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Wendy is an IFE Agent responsible for aggregating airline news specifically related to Inflight entertainment. She compiles stories relevant to business travelers, airline industry folks, marketers and tech geeks. IFE News doesn't create original content, but rather posts compelling editorial from global media outlets.

Boeing Vs. Gogo: Five Ways Austerity Promotes Innovation

Boeing Vs. Gogo: Five Ways Austerity Promotes Innovation

It’s common wisdom that wealthy families should limit the allowances they give their kids. In fact, we all should. Make them work summer jobs and even take out student loans. Deprivation builds character. Give your child unlimited funds and she’ll never have a tough choice to make, never learn to save or value a dollar.

Many large, successful companies would do well to heed the same advice. They lavish product-innovation teams with funds, instilling the wrong values while seeding inferior products. Excessive budgets and bloated teams can destroy self-sufficiency and create an environment where tough choices never have to be made and product decisions need not be value based.  Good decisions are rarely made at an all-you-can-eat buffet.

 When I have worked on start-ups I’ve been amazed by how much we create out of so little. Once a company has grown up, the converse becomes true. It’s amazing how little we can innovate despite having so much.

Start-ups often have no choice but to bootstrap. They must work quickly and use resources efficiently. Big companies should find ways to do the same.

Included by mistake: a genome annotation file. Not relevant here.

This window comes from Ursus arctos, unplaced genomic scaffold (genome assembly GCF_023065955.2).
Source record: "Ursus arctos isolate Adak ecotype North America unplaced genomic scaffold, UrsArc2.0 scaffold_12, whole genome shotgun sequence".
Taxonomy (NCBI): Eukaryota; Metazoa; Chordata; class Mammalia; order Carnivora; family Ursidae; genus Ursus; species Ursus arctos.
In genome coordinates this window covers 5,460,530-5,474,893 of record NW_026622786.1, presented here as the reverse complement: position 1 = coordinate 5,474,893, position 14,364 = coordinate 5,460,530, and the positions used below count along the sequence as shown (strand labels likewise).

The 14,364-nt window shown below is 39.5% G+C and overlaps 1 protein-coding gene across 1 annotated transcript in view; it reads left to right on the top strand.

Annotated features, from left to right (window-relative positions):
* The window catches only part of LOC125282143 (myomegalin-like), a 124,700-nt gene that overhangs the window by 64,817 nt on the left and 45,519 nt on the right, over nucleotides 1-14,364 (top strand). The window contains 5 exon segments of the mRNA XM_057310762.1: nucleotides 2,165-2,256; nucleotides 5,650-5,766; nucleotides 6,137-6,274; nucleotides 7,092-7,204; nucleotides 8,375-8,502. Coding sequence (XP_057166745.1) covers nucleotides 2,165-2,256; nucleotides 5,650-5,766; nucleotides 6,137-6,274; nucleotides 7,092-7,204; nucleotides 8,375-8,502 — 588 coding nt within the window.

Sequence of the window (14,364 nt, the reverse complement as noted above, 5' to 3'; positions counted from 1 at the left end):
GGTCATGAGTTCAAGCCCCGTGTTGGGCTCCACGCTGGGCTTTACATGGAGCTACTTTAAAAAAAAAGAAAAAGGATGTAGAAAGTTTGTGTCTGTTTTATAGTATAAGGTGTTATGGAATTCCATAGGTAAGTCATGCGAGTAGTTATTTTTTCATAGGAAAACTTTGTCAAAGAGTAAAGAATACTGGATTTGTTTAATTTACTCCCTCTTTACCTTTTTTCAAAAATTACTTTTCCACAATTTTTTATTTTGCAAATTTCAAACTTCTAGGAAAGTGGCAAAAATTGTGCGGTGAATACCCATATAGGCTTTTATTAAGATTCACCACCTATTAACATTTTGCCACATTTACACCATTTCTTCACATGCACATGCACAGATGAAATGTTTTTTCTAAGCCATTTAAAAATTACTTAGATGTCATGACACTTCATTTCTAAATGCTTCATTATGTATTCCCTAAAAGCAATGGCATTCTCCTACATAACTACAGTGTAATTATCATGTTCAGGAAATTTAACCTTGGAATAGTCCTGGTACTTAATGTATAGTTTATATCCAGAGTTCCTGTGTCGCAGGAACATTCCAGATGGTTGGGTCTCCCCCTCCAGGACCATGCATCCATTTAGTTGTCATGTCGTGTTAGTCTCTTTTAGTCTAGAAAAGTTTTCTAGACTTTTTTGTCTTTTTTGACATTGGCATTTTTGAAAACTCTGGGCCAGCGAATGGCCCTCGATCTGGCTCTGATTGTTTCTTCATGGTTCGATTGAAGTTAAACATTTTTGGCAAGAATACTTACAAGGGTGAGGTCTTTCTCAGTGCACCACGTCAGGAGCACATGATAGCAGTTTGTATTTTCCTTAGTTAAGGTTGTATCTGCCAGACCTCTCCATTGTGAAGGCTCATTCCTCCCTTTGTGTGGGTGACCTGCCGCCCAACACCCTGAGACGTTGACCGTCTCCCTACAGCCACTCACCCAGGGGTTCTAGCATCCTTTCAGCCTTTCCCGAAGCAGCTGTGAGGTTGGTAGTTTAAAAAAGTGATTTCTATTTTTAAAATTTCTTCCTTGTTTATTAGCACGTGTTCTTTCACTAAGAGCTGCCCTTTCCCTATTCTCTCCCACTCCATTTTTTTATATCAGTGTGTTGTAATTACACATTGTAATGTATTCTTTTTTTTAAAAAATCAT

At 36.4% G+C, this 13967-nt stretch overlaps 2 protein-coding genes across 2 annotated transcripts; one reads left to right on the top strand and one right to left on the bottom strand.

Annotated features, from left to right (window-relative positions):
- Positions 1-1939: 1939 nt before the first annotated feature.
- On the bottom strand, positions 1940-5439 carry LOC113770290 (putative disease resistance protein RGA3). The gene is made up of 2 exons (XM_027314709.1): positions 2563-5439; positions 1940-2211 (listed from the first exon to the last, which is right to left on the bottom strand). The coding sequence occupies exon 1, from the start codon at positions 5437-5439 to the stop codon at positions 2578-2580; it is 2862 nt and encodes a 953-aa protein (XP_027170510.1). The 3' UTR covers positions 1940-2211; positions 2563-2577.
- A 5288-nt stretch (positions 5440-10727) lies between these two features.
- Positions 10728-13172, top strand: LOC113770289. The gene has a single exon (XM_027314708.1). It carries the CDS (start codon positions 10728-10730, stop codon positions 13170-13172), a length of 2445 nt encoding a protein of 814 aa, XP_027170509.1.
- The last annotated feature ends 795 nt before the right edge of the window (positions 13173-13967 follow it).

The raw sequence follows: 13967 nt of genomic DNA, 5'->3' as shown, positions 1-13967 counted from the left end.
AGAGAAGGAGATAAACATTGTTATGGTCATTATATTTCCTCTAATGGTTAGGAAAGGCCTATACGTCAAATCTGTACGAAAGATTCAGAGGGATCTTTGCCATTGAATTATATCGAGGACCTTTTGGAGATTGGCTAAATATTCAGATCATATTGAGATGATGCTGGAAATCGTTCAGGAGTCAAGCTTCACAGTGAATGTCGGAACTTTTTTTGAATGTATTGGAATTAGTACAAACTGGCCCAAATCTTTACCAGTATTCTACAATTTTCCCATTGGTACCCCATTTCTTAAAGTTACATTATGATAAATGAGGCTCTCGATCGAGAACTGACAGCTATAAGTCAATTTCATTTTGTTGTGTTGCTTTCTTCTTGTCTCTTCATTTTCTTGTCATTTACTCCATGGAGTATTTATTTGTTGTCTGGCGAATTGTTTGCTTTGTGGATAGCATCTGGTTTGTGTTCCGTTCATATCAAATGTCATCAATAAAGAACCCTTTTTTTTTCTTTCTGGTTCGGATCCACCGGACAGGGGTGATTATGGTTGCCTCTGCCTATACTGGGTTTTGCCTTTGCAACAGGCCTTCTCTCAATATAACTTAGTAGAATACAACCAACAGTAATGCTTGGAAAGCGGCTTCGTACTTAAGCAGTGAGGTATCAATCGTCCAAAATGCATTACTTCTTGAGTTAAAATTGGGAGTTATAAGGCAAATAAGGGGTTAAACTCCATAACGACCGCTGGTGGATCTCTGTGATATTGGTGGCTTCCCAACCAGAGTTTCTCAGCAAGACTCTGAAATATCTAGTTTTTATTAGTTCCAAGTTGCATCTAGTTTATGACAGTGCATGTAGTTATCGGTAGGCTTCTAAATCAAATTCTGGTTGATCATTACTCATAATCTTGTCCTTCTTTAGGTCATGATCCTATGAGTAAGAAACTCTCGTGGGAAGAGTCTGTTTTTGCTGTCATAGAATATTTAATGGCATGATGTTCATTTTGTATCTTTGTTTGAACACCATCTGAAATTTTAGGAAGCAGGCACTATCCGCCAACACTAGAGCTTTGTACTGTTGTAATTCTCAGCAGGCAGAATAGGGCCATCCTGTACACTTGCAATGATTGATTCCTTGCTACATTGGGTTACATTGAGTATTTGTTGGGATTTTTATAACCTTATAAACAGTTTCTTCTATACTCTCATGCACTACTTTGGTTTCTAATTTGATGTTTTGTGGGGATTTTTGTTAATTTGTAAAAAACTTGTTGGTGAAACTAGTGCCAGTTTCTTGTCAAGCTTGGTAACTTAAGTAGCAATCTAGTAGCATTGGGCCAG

Remember Connexion? No? Here’s why: In 2001 Boeing BA -0.69% launched Connexion, an in-flight Internet service. Problem was, the bulky Ethernet-based system cost $500,000 to install in each plane. It cost $30 for passengers to use. Boeing’s open checkbook led to an overpriced and costly product. Connexion had been shut down completely by the end of 2006.

Nowadays you can get Wi-Fi on most planes for around $10. The leading provider? A former no-name company called Gogo that reports $230 million in revenue and went public earlier this month at a price that valued the company at roughly $1.5 billion.

Not to pick on a great company like Boeing, but what if large organizations were able to encourage successful innovation at a pace to match their disruptive rivals?

Here are five tips for harnessing austerity inside resource-rich companies:

1. Keep product teams small, with limited resources.

2. Give them lots of autonomy—no reporting to anyone.

3. Allow them to work with customers from the beginning. Don’t bury them inside a corporate lab, and don’t be embarrassed by them.

4. Make it clear that they will be judged on the success of the product they are building and nothing else.

5. Give them unreasonable timeframes and reward them even if they fail.

Today, everyone is talking about innovation and how we should invest more it—everyone, that is, except the start-ups that are rocking the world with their innovations. They’re just trying to get by and have some fun. We could learn from their example.

Speaking of which, next month I’ll expand on this idea and dig into more examples of how not enough is just right. I hope you’ll feel free to suggest a few examples you think I should cite in the comments area.


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